After consulting a much better map upon our return to Portland, we realized we had ended up on NF-100. The ridge we thought was Ragged Butte was actually Dog Mountain. The junction with the gate was NF-120, which wasn’t marked. Otherwise, we would have known to turn around sooner. And the rock we saw was Limpy Rock, not Bartrums. After such a complete failure we were determined to redeem ourselves and make it to Illahee Rock Lookout as soon as humanly possible.
ILLAHEE ROCK LOOKOUT REDEMPTION! We decided on our next free weekend we would drive down early Saturday morning to hike to Illahee Rock Lookout and then camp at Steamboat Falls C.G. for a night before heading home. We did more research on the area, packed a better map, and decided to go up the more conventional route on the other side of NF-4760. This side of the road is just as well maintained and I had no issues driving my Civic up it. We were once again met with snow on the road and pulled my car into another pull out. This time I was happy to find we were just a 1/2 mile short of the junction with NF-100 (same number but different road from the last time we were in this area). We walked along this road until we met with NF-104, which leads to the trailhead. We were once again optimistic! That is until we rounded the corner and were met with deep snow drifts. Feeling uneasy about another trudge through more snow I convinced my partner we should go up the “other trail.” It was on the more exposed side of the mountain and in theory, would be snow free. According to the topographic map of this area there are two trails that lead up to Illahee Rock Lookout, one originating south of the lookout and one beginning north of the lookout. After backtracking, we started to search for where the other trail should be according to the map. At one point we found a game trail that we followed for a while but it only led to Bartrums Rock and wasn’t on the correct side of the road. We searched again and found an old road that might have led to where we needed to go but was too overgrown to know for sure. Accepting that this trail no longer exists, we backtracked again to NF-104. We made our way over the snow banks until we found the actual trailhead. It does exist! From there it is supposed to be a little less than a mile one way.
We started up the official Illahee Lookout trail #1539. We crossed one major snow bank that was easy to maneuver on a gradual slope. The trail seemed to be mostly snow free as we switchbacked up. It wasn’t until we went around to the northern side of the trail that we found we were wrong again. We became frustrated, knowing that we were so close to this lookout. However, these snowbanks were different than the ones we faced on the roads, they were now sloping off of a cliff covering a narrow trail. My fear of falling kicked in and I opted to turn around. My partner is more headstrong and was not going to leave without seeing this lookout. I decided to wait on the trail while he continued on over the snow. I waited there for a while hoping for the best and fearing the worst. I started to hear someone whistling down the trail and assumed it was him on his jolly way back. I was shocked to see another couple come around the bend instead of him. I was so shocked that I didn’t even bother to ask them if they saw my partner or how the trail conditions were. I could only muster up a “hello,”as they passed by. I figured that if there were other people on this trail then it couldn’t be that bad around the corner and maybe I should have attempted to hike up the trail as well. Soon after my partner returned and told me how close we were. He claimed there weren’t too many snow banks to cross and it wasn’t as bad as it looked. He also told me that there were no footprints in the snow before his, so the couple we saw somehow climbed up the talus slope on the other side. They might have been crazier than us to try that from what I saw on that side of the mountain. After talking it over for a while he was able to convince me to head up the rest of the way to the lookout. It took a lot of hand holding and a bit of tears for me to make it because once I rounded the first snowbank there were many more to face and they were worse than I thought. I used kick steps to shuffle my way up and down them but my anxiety didn’t subside until I returned to the spot where I had originally waited for my partner.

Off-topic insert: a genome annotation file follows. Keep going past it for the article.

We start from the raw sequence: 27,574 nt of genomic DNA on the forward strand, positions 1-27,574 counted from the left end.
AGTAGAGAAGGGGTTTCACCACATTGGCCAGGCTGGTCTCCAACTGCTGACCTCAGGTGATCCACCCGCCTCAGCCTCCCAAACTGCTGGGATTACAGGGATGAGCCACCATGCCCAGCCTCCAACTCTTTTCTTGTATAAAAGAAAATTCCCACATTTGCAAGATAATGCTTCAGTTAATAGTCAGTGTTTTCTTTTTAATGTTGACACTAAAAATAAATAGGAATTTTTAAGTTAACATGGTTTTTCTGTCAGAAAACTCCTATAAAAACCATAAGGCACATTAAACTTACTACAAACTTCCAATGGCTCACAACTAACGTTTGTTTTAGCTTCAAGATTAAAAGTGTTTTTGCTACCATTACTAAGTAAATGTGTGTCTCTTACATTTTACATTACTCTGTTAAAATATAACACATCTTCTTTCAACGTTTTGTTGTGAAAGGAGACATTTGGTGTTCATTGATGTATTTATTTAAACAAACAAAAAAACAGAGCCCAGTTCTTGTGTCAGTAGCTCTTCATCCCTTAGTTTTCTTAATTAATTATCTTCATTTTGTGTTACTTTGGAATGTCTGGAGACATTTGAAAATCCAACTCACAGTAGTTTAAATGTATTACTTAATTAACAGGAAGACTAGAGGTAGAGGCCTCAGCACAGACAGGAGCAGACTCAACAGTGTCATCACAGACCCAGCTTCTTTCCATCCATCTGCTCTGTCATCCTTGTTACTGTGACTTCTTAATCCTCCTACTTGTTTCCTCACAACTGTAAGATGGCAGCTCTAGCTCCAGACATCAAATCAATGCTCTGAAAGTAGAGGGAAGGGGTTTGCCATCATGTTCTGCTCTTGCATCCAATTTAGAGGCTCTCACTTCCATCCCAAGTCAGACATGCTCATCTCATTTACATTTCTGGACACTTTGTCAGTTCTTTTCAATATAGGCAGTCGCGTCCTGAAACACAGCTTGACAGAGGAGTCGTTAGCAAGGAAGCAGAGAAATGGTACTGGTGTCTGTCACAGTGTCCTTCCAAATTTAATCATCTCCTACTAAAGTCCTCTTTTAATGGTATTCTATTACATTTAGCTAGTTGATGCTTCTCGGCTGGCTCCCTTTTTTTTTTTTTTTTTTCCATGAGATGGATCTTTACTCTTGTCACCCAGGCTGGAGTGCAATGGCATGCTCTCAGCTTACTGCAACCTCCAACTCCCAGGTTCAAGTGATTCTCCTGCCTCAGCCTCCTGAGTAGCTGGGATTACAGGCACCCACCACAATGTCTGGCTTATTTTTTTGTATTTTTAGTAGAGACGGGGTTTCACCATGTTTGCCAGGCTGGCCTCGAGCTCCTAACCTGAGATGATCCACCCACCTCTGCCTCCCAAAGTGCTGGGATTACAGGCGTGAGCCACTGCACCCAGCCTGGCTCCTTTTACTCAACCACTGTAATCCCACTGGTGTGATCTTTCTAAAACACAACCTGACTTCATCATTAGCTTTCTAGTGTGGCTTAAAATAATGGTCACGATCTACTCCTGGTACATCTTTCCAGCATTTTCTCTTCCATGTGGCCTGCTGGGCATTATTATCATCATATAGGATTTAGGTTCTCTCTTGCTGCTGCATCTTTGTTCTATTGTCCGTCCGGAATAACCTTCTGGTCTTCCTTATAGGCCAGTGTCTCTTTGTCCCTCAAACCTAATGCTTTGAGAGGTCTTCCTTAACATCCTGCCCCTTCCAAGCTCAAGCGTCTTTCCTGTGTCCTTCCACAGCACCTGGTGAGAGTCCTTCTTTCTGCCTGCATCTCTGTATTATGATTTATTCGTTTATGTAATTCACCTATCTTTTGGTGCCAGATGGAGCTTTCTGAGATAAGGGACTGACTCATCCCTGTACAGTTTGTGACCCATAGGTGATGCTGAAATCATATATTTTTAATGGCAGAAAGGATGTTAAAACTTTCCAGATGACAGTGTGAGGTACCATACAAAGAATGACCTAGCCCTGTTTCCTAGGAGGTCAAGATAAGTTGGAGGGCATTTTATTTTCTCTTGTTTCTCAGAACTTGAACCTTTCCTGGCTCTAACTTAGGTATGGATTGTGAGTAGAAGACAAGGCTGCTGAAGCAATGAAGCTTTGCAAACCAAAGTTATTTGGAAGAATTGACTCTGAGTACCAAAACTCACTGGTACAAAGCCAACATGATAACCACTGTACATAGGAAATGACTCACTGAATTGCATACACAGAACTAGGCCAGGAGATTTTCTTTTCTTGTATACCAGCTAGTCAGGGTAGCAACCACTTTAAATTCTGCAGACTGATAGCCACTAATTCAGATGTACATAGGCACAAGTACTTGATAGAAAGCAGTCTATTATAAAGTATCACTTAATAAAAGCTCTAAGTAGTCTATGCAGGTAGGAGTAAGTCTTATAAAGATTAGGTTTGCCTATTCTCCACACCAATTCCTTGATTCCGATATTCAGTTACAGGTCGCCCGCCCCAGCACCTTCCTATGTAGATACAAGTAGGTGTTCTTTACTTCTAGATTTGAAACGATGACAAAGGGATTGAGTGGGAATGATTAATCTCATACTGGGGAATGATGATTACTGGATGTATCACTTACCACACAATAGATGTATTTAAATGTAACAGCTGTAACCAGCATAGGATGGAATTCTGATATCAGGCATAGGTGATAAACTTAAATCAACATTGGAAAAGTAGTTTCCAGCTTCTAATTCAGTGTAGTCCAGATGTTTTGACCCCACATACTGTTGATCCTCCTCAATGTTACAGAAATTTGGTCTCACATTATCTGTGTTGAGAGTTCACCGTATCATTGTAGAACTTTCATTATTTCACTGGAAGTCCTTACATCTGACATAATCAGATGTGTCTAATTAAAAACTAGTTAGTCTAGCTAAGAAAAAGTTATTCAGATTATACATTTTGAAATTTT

The whole day we had been circling this butte it had been clouded in fog. But now that we were both on the summit it had cleared out to a spectacular view. The original D-6 Cupola from 1925 is still standing and was converted to a tool shed in 1958. The L-4 tower was built in 1956 when the D-6 was considered too small to house two fire lookouts. Illahee Rock Lookout does not appear to be actively staffed anymore since there was no longer a solar panel when we visited. It might still be staffed in high fire danger but I couldn’t find any information to confirm.
Illahee Rock Lookout is a short, two mile round trip hike with roughly 600 feet of elevation gain. But in total we ended up hiking 24.74 miles trying to get to this lookout. The moral of the story is this: don’t go chasing fire lookouts in early spring!